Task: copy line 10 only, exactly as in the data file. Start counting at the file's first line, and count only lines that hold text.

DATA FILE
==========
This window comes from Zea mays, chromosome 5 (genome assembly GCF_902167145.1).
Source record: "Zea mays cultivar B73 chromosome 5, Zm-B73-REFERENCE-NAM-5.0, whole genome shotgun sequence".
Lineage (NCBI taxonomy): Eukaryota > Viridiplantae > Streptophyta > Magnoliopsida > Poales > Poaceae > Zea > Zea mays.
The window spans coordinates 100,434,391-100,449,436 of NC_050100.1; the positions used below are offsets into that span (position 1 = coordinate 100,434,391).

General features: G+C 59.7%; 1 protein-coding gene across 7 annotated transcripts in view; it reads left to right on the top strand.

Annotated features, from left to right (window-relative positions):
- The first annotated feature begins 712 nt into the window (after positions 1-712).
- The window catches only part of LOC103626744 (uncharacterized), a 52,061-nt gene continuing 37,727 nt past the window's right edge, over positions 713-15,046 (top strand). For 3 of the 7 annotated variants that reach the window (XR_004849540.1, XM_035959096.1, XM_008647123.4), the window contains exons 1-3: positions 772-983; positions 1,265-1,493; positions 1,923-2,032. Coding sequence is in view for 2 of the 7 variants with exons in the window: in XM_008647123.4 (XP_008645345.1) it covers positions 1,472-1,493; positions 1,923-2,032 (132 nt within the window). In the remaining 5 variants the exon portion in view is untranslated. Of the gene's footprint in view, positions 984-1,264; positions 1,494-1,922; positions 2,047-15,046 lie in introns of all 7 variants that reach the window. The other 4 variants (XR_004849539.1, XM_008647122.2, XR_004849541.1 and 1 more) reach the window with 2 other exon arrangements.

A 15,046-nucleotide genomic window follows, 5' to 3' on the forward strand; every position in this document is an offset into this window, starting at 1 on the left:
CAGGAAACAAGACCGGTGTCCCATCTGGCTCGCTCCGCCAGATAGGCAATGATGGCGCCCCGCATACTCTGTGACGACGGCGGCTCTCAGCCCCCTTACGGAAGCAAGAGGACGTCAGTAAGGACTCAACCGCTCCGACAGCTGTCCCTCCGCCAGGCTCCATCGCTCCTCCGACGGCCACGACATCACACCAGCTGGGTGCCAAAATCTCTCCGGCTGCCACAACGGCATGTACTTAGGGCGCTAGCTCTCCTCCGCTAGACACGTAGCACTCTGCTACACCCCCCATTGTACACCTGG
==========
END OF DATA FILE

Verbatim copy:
CAGGAAACAAGACCGGTGTCCCATCTGGCTCGCTCCGCCAGATAGGCAATGATGGCGCCCCGCATACTCTGTGACGACGGCGGCTCTCAGCCCCCTTACGGAAGCAAGAGGACGTCAGTAAGGACTCAACCGCTCCGACAGCTGTCCCTCCGCCAGGCTCCATCGCTCCTCCGACGGCCACGACATCACACCAGCTGGGTGCCAAAATCTCTCCGGCTGCCACAACGGCATGTACTTAGGGCGCTAGCTCTCCTCCGCTAGACACGTAGCACTCTGCTACACCCCCCATTGTACACCTGG